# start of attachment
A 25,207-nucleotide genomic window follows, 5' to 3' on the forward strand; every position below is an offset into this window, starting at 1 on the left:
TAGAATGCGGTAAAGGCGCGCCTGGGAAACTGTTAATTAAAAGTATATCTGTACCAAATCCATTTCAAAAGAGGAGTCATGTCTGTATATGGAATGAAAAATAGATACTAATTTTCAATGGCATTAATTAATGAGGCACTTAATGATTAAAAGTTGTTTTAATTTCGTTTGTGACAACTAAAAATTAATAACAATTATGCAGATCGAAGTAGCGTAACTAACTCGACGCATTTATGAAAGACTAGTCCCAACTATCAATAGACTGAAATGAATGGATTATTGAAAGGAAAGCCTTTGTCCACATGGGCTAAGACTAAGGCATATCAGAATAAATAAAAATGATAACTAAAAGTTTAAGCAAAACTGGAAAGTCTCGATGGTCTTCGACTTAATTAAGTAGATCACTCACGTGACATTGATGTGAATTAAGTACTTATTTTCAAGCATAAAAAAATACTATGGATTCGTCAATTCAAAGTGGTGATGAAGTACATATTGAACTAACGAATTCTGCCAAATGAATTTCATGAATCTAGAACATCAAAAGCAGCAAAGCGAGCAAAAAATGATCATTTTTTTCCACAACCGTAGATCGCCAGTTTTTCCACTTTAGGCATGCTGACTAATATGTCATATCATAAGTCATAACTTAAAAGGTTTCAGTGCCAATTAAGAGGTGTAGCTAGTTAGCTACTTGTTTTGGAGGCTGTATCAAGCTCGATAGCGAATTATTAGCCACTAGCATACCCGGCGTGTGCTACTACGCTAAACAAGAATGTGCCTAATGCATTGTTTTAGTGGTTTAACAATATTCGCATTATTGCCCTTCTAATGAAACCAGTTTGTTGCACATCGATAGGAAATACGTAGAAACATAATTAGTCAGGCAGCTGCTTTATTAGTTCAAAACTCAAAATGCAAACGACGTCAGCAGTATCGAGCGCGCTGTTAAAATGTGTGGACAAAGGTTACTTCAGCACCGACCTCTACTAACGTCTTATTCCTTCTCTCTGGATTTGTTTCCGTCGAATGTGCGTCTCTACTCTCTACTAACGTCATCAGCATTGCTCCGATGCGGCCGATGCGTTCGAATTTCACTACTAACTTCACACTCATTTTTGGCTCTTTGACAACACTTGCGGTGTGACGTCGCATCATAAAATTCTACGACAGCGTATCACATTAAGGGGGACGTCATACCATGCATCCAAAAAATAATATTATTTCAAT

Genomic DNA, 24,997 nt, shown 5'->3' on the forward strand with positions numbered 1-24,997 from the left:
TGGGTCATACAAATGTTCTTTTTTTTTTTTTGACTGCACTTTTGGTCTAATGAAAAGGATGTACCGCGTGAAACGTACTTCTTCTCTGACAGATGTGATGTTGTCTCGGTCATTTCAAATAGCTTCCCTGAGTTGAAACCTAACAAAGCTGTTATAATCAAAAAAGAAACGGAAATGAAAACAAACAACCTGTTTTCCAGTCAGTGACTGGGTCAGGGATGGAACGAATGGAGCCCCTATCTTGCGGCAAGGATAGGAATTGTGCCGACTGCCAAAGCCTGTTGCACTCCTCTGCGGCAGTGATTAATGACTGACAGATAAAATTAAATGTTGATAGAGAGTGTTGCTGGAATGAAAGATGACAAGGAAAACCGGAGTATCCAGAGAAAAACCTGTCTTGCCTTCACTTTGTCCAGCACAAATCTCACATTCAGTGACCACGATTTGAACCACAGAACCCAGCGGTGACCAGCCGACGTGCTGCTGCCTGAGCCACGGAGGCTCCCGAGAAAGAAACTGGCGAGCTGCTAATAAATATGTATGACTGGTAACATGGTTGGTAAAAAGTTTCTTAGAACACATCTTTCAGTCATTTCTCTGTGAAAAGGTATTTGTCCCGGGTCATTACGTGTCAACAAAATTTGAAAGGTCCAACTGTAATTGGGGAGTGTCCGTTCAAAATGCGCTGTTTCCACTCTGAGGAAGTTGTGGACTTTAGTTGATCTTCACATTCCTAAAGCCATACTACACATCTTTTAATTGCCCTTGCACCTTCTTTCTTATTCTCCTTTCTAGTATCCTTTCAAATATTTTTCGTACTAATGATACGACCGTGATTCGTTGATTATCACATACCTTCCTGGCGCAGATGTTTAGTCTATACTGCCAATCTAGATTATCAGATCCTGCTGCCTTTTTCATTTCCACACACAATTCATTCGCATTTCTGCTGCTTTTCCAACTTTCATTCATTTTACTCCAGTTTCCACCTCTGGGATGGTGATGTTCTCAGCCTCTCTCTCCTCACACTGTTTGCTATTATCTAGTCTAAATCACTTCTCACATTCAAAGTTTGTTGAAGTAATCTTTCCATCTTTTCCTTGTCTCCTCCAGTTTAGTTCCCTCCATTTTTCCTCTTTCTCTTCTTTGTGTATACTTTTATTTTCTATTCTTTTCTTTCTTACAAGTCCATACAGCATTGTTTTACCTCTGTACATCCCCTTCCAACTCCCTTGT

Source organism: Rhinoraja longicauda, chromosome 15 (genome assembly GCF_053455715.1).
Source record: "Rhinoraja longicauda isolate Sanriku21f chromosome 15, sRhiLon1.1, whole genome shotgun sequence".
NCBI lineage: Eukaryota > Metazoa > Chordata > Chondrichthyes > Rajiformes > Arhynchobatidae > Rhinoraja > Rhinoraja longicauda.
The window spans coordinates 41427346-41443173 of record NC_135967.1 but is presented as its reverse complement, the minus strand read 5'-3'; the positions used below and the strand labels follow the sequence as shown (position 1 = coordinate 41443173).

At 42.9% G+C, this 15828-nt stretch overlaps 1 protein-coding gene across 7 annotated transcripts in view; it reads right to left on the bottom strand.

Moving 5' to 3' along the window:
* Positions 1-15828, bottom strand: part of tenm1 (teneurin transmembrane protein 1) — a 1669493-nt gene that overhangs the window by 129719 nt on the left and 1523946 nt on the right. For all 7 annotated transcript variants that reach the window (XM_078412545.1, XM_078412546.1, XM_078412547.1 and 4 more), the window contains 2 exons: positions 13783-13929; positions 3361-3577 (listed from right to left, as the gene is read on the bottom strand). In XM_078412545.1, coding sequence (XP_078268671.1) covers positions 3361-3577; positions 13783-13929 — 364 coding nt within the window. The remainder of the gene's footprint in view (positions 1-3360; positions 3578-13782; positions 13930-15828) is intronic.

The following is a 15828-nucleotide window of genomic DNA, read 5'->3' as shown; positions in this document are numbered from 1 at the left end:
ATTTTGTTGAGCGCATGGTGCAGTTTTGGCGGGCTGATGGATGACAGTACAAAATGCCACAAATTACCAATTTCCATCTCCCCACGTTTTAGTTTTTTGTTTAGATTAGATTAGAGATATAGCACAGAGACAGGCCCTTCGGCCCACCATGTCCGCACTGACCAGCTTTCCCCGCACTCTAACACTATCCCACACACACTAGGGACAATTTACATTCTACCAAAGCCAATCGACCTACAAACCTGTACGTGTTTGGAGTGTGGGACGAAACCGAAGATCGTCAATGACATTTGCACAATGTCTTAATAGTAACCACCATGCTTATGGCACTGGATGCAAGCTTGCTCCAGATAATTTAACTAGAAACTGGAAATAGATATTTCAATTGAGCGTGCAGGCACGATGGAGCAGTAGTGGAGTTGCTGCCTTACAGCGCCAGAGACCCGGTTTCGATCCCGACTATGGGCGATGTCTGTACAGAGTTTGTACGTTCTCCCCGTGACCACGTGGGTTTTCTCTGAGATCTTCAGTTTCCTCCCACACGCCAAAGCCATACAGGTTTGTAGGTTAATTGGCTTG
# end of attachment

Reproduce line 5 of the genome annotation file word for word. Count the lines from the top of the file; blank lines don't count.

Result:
Source organism: Rhinoraja longicauda, chromosome 15 (genome assembly GCF_053455715.1).